In 2017, visitors spent $18 billion in gateway communities (towns and cities that are buoyed by close proximity to the national parks). According to The Pew Charitable Trusts, this spending supported 306,000 jobs and generated nearly $35 billion in national economic output.

If the nearly $12 billion in maintenance and repairs needed at 417 parks nationwide were addressed, it’s estimated that 110,000 more jobs could be created or supported.

The idea of using revenue from energy production on federal lands for conservation is an old idea, going back to the creation of the Land and Water Conservation Fund in 1964.

In fiscal year 2017, Interior’s Office of Natural Resources Revenue (ONRR) disbursements from energy and minerals products on federal and Native American Indian lands and offshore areas totaled $7.11 billion.


Media:

Summary by Lorelei Yang

(Photo Credit: iStock / Dendron)

AKA

Restore Our Parks Act

Official Title

A bill to amend title 54, United States Code, to establish, fund, and provide for the use of amounts in a National Park Service Legacy Restoration Fund to address the maintenance backlog of the National Park Service, and for other purposes.

bill Progress


  • Not enacted
    The President has not signed this bill
  • The house has not voted
  • The senate has not voted
      senate Committees
      National Parks Subcommittee
      Committee on Energy and Natural Resources
    IntroducedJune 28th, 2018
    As long as there is no NEW development of fossil fuels and they remove the arbitrary cap and give them the full 50% of the money. When they run out of maintenance and improvements to do, are fully staffed with living wages, have plenty of educational experiences to offer, and essentially using the parks is nearly free with no outrageous fees for the public, then AND ONLY THEN, let us know and we can talk about what to do with any extra money. Infrastructure being my first choice.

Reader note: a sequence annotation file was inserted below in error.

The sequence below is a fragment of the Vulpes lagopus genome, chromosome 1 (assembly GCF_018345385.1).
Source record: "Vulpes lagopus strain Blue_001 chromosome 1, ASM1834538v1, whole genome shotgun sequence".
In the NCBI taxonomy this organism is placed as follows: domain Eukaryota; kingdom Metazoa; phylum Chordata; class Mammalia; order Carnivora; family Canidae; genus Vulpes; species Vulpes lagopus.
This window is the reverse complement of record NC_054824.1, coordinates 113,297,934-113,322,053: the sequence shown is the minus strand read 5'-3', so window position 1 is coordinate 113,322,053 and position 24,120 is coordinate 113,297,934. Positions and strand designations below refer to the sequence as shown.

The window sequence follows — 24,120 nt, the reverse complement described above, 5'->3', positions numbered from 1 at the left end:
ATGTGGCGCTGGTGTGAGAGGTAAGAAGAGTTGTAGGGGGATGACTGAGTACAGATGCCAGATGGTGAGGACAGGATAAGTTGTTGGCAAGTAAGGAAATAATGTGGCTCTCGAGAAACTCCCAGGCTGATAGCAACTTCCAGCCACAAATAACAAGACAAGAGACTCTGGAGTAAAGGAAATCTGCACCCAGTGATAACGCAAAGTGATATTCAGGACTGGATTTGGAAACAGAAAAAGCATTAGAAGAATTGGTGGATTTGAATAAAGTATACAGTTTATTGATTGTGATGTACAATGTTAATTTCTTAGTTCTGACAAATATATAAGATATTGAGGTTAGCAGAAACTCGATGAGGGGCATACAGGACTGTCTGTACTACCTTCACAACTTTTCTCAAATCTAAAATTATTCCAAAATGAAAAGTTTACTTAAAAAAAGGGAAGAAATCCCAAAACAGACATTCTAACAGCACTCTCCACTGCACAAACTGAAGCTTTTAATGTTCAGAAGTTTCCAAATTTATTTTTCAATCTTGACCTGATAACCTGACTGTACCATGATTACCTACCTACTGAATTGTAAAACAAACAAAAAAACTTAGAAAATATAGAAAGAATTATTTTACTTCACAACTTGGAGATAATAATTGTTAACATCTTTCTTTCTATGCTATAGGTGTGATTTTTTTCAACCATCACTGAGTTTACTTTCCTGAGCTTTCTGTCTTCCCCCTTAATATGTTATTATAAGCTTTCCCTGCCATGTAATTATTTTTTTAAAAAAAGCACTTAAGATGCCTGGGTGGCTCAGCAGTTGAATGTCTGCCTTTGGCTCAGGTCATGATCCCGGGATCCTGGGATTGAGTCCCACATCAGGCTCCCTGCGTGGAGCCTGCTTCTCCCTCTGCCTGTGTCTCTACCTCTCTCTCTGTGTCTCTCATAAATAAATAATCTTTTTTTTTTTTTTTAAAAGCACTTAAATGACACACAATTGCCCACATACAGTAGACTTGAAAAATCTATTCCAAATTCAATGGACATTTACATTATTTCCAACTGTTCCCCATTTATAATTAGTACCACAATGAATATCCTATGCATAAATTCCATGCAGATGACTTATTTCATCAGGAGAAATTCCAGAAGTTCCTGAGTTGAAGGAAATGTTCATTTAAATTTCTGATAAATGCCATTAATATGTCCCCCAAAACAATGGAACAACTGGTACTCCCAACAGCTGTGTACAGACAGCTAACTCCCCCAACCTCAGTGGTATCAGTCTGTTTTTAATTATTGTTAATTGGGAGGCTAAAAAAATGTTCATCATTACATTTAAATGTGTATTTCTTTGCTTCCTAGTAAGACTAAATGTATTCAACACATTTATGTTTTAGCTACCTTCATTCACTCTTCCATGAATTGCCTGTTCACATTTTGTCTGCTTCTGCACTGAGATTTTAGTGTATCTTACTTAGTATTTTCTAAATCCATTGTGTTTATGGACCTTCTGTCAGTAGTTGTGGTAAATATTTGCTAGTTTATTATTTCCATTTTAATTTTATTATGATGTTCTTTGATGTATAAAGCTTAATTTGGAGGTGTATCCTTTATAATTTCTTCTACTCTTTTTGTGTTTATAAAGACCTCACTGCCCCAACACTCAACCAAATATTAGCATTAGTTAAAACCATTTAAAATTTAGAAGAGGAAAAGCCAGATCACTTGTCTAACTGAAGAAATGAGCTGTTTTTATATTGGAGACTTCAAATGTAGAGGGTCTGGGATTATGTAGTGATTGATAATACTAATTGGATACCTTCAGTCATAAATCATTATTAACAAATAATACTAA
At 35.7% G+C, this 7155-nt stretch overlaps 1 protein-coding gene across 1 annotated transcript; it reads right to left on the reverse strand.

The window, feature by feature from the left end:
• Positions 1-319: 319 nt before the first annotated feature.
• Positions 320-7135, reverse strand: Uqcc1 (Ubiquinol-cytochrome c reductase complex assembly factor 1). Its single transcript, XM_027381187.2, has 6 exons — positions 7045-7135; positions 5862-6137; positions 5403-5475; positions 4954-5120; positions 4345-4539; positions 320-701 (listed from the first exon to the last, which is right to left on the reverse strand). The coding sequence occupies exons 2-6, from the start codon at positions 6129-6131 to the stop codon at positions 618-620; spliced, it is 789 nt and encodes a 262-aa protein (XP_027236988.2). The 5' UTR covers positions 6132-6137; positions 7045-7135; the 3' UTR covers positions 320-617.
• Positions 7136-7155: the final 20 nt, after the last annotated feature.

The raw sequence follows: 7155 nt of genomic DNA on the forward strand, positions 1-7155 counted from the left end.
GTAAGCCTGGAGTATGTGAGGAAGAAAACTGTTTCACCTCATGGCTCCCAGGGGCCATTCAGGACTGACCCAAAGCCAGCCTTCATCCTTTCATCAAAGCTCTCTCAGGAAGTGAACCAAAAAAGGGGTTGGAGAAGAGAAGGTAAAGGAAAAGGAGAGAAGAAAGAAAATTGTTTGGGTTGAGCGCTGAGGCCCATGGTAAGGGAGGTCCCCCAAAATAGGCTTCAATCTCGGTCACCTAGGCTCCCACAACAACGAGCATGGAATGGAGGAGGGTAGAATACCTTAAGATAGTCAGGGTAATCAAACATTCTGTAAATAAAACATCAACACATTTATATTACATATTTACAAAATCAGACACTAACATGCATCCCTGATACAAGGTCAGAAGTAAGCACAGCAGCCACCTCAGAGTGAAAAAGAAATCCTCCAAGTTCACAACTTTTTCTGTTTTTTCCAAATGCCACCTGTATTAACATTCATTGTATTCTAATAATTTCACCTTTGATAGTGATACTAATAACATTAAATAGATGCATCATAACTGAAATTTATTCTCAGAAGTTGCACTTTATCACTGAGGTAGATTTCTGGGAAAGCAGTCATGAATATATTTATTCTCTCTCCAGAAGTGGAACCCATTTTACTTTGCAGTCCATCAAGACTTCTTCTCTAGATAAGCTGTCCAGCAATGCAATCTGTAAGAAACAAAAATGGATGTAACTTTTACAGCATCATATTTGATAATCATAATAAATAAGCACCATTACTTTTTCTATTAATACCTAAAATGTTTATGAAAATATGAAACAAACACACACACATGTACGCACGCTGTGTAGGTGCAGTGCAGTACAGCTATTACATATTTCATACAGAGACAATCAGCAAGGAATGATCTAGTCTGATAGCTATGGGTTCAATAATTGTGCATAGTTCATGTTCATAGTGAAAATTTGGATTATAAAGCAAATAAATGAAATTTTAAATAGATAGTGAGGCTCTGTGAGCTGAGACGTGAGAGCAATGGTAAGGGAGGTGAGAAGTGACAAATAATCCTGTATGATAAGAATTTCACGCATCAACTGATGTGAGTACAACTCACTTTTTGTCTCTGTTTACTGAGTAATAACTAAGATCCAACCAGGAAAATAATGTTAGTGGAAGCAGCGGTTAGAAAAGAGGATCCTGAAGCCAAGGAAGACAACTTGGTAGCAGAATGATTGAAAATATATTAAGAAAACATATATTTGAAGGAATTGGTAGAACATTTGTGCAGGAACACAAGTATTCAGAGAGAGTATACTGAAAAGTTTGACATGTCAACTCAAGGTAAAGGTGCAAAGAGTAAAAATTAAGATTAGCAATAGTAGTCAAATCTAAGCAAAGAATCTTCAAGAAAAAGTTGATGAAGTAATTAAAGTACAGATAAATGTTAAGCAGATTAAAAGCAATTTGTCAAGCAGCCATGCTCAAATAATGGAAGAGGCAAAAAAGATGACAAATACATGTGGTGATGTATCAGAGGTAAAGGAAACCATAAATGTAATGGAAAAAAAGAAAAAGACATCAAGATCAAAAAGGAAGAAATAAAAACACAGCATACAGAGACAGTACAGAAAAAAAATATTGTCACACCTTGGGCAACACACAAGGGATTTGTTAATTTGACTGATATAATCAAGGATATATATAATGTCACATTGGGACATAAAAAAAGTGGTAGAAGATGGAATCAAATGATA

Like (97)
    Follow
    Share
    No new drilling, mining or fracking on public lands. Getting money to fix the environment by destroying the environment seems friggin bananas.
    Like (92)
    Follow
    Share
    Only IF NO MORE NATIONAL LANDS WILL BE SET ASIDE FOR DEVELOPMENT. Our National Lands & Parks are part of why our country is special. THEY MUST BE PRESERVED. Allowing oil, gas or any other exploration on any part of them ruins them.
    Like (52)
    Follow
    Share
    Here’s an idea, why don’t we take care of our parks WITHOUT ruining them.
    Like (40)
    Follow
    Share
    The top argument against is that the bill is sponsored by a republican. Y’all literally don’t even care what’s best for the country anymore, if that’s not blind following of the leftist narrative then I have no idea what is. Do better kids.
    Like (30)
    Follow
    Share
    I’m torn! This bill is sponsored by a republican and nothing good can come from legislation that is produced from republicans since they only care about the almighty dollar.
    Like (22)
    Follow
    Share
    I'm inclined to support this bill. Seems logical that revenue earned from/off public parklands should support our National Parks. I will not support this revenue bring used in building resorts. National Park revenue stays in the Park system. Those greedy congressmen are always looking for revenue. Those in California know of the many road/highway bonds that were passed, but roads were never repaired or we saw the money moved to the ”train-to-nowhere” fund.”